Digital zoom does the same thing, only still in the camera. When you use digital zoom, the camera enlarges the picture to something bigger than the camera can display, then crops it to fit in the display. If you don't have enough megapixels, the picture is crappy.

So, you strike a happy medium some place. Most of the cameras you'll see in that price range had 3x optical and some number, perhaps 8x to 10x, digitial. 3x times 10x is 30x total zoom. My wife's HP is a 5 megapixel with that zoom arrangement. If I try to use the entire zoom, the picture only looks good as a thumbnail. Try to blow it up to, say, about 5x7, and it gets really grainy. However, without the digital zoom, I get a beautiful 8x10, and can maybe enlarge and crop it just a little.

I wanted at least one camera in my family with a little more zoom, so I spent a little more money, sacriced a little in the megapixel factor, and got a Nikon Coolpix with 8.3x optical and 3x digital, with 4 mps. It was just a tad over 3 bills at Sam's Club. That was 6 months ago; it's probably totally out of date, by now.

The other thing to keep in mind is that the more optical zoom you have, the more room the lens mechanism will take, and the larger the camera will be. Betsy's HP707 is nice for the pocket (although not as small as some others); my Nikon will fit in my pocet if I want to look like a dork and lean to one side when I walk.

11-07-2005, 06:54 PM
Murph , my current camera is an OLYMPUS C750 ultra zoom (about 2 years old) i bought this particular one because it was 4 MP WITH A 10x optical zoom. SO many things to consider, but for $200 today , you get a Very nice camera.

11-08-2005, 09:41 AM
I wouldn't be too concerned about MegaPixels for a general purpose camera. You might want to check out the other digital camera features like VGA Video (640x480) and the startup lag time.

This site is a really good for comparison shopping.


I think in general though Canon "owns" the Amazon top seller list:


12-05-2005, 04:17 PM
for $200 the MP rating should be LAST on your list of priorities. MP in this market is the HP of the lawn tractor market. Make a decision purely on this number and price (MP/$) and you will most likely be making a bad purchase.

even for photos up to 8x10, a 3MP is fine if you don't intend to crop the original photo prior to printing at 8x10. If you intend to crop and enlarge to something this large then you will need something more like 6MP+. However, at that point you will most likely be disappointed by a $200 camera's image quality because of its lens and sensor.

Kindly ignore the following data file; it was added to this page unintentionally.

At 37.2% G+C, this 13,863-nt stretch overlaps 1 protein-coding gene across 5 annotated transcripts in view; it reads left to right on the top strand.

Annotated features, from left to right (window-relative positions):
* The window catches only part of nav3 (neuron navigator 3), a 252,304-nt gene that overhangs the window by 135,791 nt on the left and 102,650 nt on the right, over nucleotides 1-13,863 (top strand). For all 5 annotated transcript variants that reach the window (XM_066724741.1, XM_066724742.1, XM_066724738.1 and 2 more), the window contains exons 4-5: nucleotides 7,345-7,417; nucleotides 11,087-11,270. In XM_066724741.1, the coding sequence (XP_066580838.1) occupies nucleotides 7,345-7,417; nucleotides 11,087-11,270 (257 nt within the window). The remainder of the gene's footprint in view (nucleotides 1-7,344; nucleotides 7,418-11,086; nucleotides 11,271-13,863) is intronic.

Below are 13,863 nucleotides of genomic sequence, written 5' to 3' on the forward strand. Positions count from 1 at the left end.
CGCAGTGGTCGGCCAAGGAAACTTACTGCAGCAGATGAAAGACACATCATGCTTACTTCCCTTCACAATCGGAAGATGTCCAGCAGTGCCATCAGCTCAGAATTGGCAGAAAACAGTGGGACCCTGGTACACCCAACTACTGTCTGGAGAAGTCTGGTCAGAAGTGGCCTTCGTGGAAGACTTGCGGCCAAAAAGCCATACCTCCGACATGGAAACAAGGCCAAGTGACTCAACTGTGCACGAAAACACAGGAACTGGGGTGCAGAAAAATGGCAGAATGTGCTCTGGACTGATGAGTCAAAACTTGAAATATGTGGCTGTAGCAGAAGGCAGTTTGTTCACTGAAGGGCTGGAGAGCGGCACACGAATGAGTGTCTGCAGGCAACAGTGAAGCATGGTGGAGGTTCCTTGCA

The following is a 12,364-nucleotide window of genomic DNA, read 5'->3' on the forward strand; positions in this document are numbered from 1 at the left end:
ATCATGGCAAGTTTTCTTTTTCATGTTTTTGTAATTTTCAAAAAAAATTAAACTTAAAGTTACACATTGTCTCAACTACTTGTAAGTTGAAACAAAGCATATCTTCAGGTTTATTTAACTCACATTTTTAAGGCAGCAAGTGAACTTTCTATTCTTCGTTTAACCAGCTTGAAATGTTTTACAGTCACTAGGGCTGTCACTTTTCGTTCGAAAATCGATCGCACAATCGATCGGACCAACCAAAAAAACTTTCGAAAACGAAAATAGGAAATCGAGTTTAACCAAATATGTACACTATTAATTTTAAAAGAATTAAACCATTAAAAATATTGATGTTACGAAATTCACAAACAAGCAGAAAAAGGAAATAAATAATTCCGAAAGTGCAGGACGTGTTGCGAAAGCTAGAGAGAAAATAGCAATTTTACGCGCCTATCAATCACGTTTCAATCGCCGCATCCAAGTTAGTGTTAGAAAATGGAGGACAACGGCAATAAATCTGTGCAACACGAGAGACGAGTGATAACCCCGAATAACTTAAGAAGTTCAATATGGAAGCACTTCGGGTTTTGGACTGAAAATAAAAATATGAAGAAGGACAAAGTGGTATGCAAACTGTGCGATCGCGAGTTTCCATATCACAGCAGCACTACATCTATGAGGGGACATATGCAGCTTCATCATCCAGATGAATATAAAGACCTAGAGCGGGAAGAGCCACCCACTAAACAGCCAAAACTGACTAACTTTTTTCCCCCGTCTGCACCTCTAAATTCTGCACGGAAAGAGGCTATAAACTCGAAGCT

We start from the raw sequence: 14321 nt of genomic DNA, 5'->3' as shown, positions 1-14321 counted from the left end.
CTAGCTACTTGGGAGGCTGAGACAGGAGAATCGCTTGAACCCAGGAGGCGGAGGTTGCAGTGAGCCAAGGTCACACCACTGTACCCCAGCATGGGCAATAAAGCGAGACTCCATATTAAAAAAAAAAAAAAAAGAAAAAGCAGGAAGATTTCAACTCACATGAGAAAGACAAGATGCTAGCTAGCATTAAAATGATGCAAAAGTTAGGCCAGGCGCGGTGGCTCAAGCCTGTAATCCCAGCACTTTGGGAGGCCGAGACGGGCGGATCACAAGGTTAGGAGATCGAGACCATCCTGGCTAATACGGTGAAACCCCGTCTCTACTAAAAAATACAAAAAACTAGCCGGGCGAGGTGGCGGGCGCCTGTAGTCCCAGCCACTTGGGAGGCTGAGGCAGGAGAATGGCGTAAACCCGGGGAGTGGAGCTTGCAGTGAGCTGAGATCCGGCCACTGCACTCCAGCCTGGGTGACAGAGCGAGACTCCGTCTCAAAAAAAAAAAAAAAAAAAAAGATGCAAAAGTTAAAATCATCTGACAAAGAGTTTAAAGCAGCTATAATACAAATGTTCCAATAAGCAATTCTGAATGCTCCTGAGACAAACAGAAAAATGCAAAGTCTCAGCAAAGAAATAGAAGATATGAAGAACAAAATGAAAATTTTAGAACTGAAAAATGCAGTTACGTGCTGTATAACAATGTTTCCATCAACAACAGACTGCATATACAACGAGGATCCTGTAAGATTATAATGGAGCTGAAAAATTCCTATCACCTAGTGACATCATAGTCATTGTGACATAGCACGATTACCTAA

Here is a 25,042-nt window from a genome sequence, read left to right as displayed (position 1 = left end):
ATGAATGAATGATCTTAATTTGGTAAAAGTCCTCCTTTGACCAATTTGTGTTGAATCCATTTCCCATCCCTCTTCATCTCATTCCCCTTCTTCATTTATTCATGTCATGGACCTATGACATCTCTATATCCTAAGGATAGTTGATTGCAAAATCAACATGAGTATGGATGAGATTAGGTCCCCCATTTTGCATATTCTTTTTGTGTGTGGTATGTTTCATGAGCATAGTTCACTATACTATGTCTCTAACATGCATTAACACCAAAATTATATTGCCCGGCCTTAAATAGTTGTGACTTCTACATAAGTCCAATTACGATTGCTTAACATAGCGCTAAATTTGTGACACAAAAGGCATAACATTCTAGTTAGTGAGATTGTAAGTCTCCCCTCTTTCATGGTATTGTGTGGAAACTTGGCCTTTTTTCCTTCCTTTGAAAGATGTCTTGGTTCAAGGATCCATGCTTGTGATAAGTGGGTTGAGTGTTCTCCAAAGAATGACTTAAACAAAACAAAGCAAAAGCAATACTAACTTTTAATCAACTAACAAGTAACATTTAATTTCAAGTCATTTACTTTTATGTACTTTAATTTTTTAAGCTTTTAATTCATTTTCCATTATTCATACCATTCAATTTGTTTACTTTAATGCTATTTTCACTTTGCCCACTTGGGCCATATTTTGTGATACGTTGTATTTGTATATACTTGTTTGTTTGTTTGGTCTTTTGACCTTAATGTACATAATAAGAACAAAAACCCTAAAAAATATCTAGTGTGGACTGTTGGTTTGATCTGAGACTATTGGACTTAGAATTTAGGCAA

In regards to zoom lens.. keep in mind that zoom lens have a low maximum aperature. The bigger the RANGE of the zoom, the longer the lens is and the more pieces it is composed of... this translates to lower the max aperature. This means lens becomes what photographers call a "slow" lens or is not able to let a lot of light into the sensor forcing you to "slow" down the shutter speed. This forces you to shoot shots at a longer shutter speed to compensate for the small aperature, which leads to blured photos or noise. When the camera see that it can not slow down the shutter speed because of inadequte light and to prevent "blurred" photos it cranks up its sensor sensitively instead. However, cranking this sensitivity will attribuite to picking up unwanted noise in the photo.

ok.. what the heck does all this mean? Unfortunately, shopping for camera is not always as simple of finding the camera with most number of MP and optical zoom for the money. The lens if very important factor (quality of the lens and maximum aperature when the lens is at its max and min zoom range, those funny numbers which appear on top of the lens of all cameras *smile*) and so is the quaility of the image sensor in the camera. Gettting a bigger zoom lens is not always helpful especially if most you photos are indoor and low light. It works against you actually. You can pretty much ignore the MP rating at this price range too.

If in doubt, just like the big three in tractors.. stick the the big four in cameras (in this order).

1. Canon
2. Nikon
3. Fuji
4. Olympus

position of #3 and #4 is debatable. ;-)

My gut tells me that Canon will be your best bet at this point. They have most everyone wiped.

oh, I own a digital Nikon Coolpix 995, and a Pentax film SLR.

12-05-2005, 06:09 PM
I have a Nikon Coolpix 8800VR and I screwed up some setting and all of my pictures now seem to have a haze to them; like it's smoggy. Anyone know what I did? I guess I could get out that manual that looks like a phonebook, but I'd have to find it first. :o

12-05-2005, 06:34 PM
I have a Nikon Coolpix 8800VR and I screwed up some setting and all of my pictures now seem to have a haze to them; like it's smoggy. Anyone know what I did? I guess I could get out that manual that looks like a phonebook, but I'd have to find it first. :o

did your dog lick the len? That is what you call a HW problem.

01-18-2006, 01:54 PM
I have a Nikon Coolpix 8800VR and I screwed up some setting and all of my pictures now seem to have a haze to them; like it's smoggy.

When's the last time you cleaned your lens? A nice fingerprint on the lens can make a wonderful smoggy filter.